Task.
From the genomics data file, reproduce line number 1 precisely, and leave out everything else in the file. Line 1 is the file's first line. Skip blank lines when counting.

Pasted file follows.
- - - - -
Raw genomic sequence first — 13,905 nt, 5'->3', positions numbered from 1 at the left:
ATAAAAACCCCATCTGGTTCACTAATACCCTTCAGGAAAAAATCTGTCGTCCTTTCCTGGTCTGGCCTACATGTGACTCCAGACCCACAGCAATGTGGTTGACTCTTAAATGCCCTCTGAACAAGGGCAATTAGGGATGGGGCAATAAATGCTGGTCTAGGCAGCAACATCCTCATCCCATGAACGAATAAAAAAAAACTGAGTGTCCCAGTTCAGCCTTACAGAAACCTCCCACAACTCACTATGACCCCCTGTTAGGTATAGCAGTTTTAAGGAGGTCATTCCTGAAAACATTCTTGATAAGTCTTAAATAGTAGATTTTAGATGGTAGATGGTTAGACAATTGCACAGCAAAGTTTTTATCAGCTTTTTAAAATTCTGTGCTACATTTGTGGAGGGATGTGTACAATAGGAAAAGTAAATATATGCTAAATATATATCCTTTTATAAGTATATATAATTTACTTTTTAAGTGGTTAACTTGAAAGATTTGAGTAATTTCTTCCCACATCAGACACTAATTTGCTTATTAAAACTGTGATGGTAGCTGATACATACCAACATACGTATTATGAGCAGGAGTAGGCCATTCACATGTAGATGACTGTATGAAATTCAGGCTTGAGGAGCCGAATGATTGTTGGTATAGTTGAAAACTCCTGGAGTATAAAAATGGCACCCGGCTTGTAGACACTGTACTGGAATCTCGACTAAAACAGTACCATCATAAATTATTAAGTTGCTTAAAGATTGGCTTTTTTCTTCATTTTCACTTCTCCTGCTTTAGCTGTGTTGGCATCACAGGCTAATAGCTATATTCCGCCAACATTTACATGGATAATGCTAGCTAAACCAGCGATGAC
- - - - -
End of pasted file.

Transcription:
Raw genomic sequence first — 13,905 nt, 5'->3', positions numbered from 1 at the left: